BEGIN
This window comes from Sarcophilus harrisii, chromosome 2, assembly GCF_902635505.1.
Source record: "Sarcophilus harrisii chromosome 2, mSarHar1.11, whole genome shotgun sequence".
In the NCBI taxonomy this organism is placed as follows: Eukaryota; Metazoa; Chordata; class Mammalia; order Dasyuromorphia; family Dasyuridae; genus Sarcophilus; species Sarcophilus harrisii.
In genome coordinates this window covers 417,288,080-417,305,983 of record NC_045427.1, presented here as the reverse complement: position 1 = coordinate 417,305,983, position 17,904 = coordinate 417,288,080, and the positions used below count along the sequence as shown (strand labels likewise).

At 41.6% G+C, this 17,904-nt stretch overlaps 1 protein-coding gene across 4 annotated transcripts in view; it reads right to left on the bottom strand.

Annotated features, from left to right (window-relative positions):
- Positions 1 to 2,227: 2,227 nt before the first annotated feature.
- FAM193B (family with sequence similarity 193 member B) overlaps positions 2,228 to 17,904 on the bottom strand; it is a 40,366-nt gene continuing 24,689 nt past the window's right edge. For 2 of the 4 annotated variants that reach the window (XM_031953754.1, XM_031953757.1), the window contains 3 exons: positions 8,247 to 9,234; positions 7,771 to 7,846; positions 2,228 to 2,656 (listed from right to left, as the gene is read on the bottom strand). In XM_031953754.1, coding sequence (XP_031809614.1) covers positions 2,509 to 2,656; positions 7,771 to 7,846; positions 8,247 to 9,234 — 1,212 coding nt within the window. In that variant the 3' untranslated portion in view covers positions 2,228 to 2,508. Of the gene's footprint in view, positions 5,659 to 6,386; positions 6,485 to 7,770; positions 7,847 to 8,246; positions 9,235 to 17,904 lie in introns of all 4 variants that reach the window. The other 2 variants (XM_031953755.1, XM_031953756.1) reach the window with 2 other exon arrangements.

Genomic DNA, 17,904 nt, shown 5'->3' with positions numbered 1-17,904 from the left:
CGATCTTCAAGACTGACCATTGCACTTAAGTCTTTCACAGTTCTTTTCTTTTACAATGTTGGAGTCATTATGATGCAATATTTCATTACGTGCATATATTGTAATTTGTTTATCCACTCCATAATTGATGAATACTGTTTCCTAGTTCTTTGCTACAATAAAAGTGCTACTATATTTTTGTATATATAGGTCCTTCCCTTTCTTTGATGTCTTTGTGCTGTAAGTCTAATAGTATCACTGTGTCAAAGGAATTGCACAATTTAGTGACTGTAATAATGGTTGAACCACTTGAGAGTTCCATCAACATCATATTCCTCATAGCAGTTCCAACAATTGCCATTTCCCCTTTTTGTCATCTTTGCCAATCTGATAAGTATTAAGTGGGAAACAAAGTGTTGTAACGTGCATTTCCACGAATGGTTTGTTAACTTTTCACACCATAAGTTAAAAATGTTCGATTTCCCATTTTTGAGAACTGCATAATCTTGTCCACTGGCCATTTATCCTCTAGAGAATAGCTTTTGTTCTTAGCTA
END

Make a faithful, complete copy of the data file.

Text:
This window comes from Sarcophilus harrisii, chromosome 2, assembly GCF_902635505.1.
Source record: "Sarcophilus harrisii chromosome 2, mSarHar1.11, whole genome shotgun sequence".
In the NCBI taxonomy this organism is placed as follows: Eukaryota; Metazoa; Chordata; class Mammalia; order Dasyuromorphia; family Dasyuridae; genus Sarcophilus; species Sarcophilus harrisii.
In genome coordinates this window covers 417,288,080-417,305,983 of record NC_045427.1, presented here as the reverse complement: position 1 = coordinate 417,305,983, position 17,904 = coordinate 417,288,080, and the positions used below count along the sequence as shown (strand labels likewise).

At 41.6% G+C, this 17,904-nt stretch overlaps 1 protein-coding gene across 4 annotated transcripts in view; it reads right to left on the bottom strand.

Annotated features, from left to right (window-relative positions):
- Positions 1 to 2,227: 2,227 nt before the first annotated feature.
- FAM193B (family with sequence similarity 193 member B) overlaps positions 2,228 to 17,904 on the bottom strand; it is a 40,366-nt gene continuing 24,689 nt past the window's right edge. For 2 of the 4 annotated variants that reach the window (XM_031953754.1, XM_031953757.1), the window contains 3 exons: positions 8,247 to 9,234; positions 7,771 to 7,846; positions 2,228 to 2,656 (listed from right to left, as the gene is read on the bottom strand). In XM_031953754.1, coding sequence (XP_031809614.1) covers positions 2,509 to 2,656; positions 7,771 to 7,846; positions 8,247 to 9,234 — 1,212 coding nt within the window. In that variant the 3' untranslated portion in view covers positions 2,228 to 2,508. Of the gene's footprint in view, positions 5,659 to 6,386; positions 6,485 to 7,770; positions 7,847 to 8,246; positions 9,235 to 17,904 lie in introns of all 4 variants that reach the window. The other 2 variants (XM_031953755.1, XM_031953756.1) reach the window with 2 other exon arrangements.

Genomic DNA, 17,904 nt, shown 5'->3' with positions numbered 1-17,904 from the left:
CGATCTTCAAGACTGACCATTGCACTTAAGTCTTTCACAGTTCTTTTCTTTTACAATGTTGGAGTCATTATGATGCAATATTTCATTACGTGCATATATTGTAATTTGTTTATCCACTCCATAATTGATGAATACTGTTTCCTAGTTCTTTGCTACAATAAAAGTGCTACTATATTTTTGTATATATAGGTCCTTCCCTTTCTTTGATGTCTTTGTGCTGTAAGTCTAATAGTATCACTGTGTCAAAGGAATTGCACAATTTAGTGACTGTAATAATGGTTGAACCACTTGAGAGTTCCATCAACATCATATTCCTCATAGCAGTTCCAACAATTGCCATTTCCCCTTTTTGTCATCTTTGCCAATCTGATAAGTATTAAGTGGGAAACAAAGTGTTGTAACGTGCATTTCCACGAATGGTTTGTTAACTTTTCACACCATAAGTTAAAAATGTTCGATTTCCCATTTTTGAGAACTGCATAATCTTGTCCACTGGCCATTTATCCTCTAGAGAATAGCTTTTGTTCTTAGCTA